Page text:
Analysis and synthesis of the included studies revealed mixed effects on biomechanical measures assessed after RAGT. Risk of bias assessment raised concerns for several of the studies due to limitations in the randomization process and poor reporting regarding the handling of missing data (See Figs. 2 and 3). Furthermore, reporting bias could be a problem as the plan for analysis was seldom available and only three studies [39, 46, 48] reported a registered study protocol. The variety of outcome measures used in the included studies limited the ability to pool results. However, meta-analyses for gait speed and cadence showed no effect of RAGT that exceeded the effect of non-robotic treatment (Figs. 4 and 5). Owing to the uncertainty of the evidence, specifically concerning the risk of bias, small population sizes, and heterogeneity and inconsistency in results, the general quality of evidence for these outcomes was downgraded to very low despite including only randomized controlled trials (RCTs) (Table 2). The low number of eligible RCTs identified for inclusion in this review, in combination with the concerning risk of bias associated with them, rendered a low certainty of evidence for the effects of RAGT on gait speed among persons with stroke compared with non-robotic training. Methodologically robust RCTs are required to elucidate any potential effects of RAGT on biomechanical parameters relating to post-stroke gait.

Evidence for the potential of RAGT, in combination with physiotherapy, to increase the likelihood of regaining independent walking ability post-stroke has previously been reported by Mehrholtz et al. to be moderate [12]. Their findings, as well as the findings of yet another review [14], were in line with ours and showed that gait speed (assessed either with clinical or instrumented methods) improved to an equal extent in the RAGT and comparator groups post-stroke.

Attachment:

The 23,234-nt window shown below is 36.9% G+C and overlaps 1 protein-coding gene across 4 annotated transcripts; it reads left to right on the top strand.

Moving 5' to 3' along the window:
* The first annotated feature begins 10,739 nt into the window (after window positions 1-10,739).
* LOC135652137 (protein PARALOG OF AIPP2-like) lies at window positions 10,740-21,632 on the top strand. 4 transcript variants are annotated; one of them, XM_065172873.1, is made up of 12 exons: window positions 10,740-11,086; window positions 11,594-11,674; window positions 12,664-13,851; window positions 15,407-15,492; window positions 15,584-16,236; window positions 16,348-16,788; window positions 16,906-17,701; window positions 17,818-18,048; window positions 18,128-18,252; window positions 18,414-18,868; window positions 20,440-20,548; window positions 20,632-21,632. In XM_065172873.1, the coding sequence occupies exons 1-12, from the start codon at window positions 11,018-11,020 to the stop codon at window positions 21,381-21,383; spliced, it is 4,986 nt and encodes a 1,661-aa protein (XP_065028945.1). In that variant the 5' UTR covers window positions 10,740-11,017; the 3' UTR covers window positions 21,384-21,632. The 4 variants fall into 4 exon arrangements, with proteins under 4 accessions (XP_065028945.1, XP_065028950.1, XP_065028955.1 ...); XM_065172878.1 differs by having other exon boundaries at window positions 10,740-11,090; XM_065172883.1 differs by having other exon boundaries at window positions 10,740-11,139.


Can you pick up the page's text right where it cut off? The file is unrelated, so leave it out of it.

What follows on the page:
We found the certainty of evidence for the effect of RAGT on cadence to be very low for the same reasons as mentioned for gait speed (Table 2). The pooled results revealed an equal amount of improvement in cadence in intervention and comparator groups (Fig. 5). Gait speed and cadence on their own do not reflect the specific gait movement pattern during walking and should instead be interpreted in combination with other spatial and/or temporal kinematic parameters [21, 50]. Step length and stride length are considered closely connected to gait speed [74]. However, even though a difference between groups was not detectable with regards to gait speed, our analyses showed that step length (Fig. 6) and stride length (Fig. 7) on the affected side improved more in the RAGT group when compared with the non-robotic training group.

The typical motor impairments following stroke cause an unbalanced walking pattern which is often characterized by asymmetries in temporal parameters (relation between affected and non-affected swing, stance, step and/or stride time) and/or spatial parameters (relation between affected and non-affected limb positions and/or step length) [51, 52]. The consequences of spatial and temporal asymmetry are debated [53], but symmetry ratios seem to be more sensitive measures of recovery compared with absolute values of spatial or temporal parameters [54]. Gait symmetry is further associated with a high energy expenditure [55], a high risk of falls, and an unequal loading of the joints (increasing the risk of joint degeneration and bone density loss in the paretic limb) [56]. Our meta-analysis showed that temporal symmetry improved slightly more in the RAGT groups when compared with the non-robotic gait training groups (Fig. 8). There were conversely no significant differences observed between groups with regard to spatial symmetry after training (Fig. 9). The pattern of spatial symmetry vary greatly, while some individuals exhibit a longer step length on the non-paretic side, and others take longer steps on the paretic side [57, 58]. A step lengthening strategy on the affected side detected for the RAGT group (see Fig. 6) may not necessarily be associated with a similar improvement in spatial symmetry in the same group. The level of asymmetry is suggested to be more relevant than some other parameters (e.g., gait speed and step length) to identify the degree of impairment and compensatory mechanisms used during walking post-stroke [59]. These results should however be interpreted cautiously since the GRADE certainty of evidence was very low due to inconclusive results between studies and since there were only a few studies with relatively small sample sizes that investigated this.